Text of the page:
Thanks for the links, Chris. I've often wondered about the specific effects of privileges like "BypassTraverseChecking" but never bothered to look them up.
I was having interesting problems getting a service to run and discovered that it didn't have access to it's files after the initial installation had been done by the administrator. I was thinking it needed something in addition to Logon As A Service until I found the file issue.
1) Disabled simple file sharing. 2) Temporarily made my service account an administrator. 3) Used the service account to take ownership of the files. 4) Remove service account from the administrators group. 5) Reboot.
During Take Ownership, it was necessary to disable inheritance of permissions from the parent directories and apply permissions recursively down the tree.
Wasn't able to find a "give ownership" option to avoid making the service account an administrator temporarily, though.
Anyway, thought I'd post this in case anyone else was going down the same road I was looking for security policy issues when it was really just filesystem rights.
answered Jan 5 '10 at 2:28
During the installation of windows vCenter 6.0 be it a Platform Services Controller or vCenter Server machine, at the very beginning of installation one might encounter a pop-up warning stating that: The user group “NT SERVICE/ALL SERVICES” does not have a log on as a service user right as shown below:
- Windows vCenter 6.0 Install Error
In an effort to increase the security of the vCenter Server, starting from vSphere 6.0 VMware has replaced the use of local service account in vCenter Server with multiple virtual account. In simple terms a virtual account for every service which would limit the vulnerability to a particular service in the event of a particular account being compromised. For more information Please refer to VMmware KB 2124709.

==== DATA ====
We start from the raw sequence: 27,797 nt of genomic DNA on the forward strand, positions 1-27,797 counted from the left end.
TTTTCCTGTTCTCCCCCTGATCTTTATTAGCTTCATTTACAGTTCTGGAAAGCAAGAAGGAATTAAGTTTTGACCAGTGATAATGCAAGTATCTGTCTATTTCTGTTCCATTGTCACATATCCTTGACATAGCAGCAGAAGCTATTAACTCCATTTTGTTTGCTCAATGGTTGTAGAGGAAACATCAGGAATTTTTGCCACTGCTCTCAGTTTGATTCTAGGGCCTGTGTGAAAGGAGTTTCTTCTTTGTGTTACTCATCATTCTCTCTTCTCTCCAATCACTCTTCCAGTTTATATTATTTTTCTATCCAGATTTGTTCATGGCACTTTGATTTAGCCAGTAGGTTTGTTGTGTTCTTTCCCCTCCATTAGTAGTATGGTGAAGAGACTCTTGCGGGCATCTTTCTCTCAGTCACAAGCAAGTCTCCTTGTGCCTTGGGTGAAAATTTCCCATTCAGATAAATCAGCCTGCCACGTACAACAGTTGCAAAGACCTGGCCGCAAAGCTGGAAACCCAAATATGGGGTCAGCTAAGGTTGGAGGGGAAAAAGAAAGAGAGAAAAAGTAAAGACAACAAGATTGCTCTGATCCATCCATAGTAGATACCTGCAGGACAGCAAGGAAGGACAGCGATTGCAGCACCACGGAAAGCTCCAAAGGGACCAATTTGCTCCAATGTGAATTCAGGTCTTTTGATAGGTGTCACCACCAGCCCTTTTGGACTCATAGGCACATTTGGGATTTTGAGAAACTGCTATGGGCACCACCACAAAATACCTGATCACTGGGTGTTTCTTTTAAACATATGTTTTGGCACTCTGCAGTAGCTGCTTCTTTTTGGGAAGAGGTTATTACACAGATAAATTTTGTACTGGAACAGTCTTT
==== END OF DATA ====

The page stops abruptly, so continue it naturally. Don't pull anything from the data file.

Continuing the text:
But how do we assign that user right ?
Assuming that vCenter is a member of a domain, the answer would be to edit the group policy on domain controller and update it. Let’s see how it is done.
- First login to the DC machine
- Open RUN and type mmc and press enter
- I would open a console, click on Add or Remove snap-in from the File menu
- In Add or Remove snap-in window, select Group Policy Management Editor, click add.
- Click browse on the group policy wizard and select Default domain Policy, click OK.
- Click Finish and then OK.
- Edit Domain Group Policy
- Go to Default Domain Policy>Computer Configuration>Policies>Windows Settings>Security Settings>Local Policies>User Rights Assignments.
- Edit “Log on as a service”
- Right Click on Log on as a service, Select properties.
- In the properties window, select Define these policy settings check box and click on Add User or Group button.
- Type NT SERVICE/ALL SERVICES and click OK.
- Add “NT Services/All Services”
- Now go to command prompt and type gpupdate/force to update the policy.
- Also enforce the updated group policy on the proposed vCenter machine too by performing gpupdate/force over command prompt.
Note: vCenter would also requires log on as a service user right for the account that would be used for vcenter installation as well as the SYSTEM, etc,.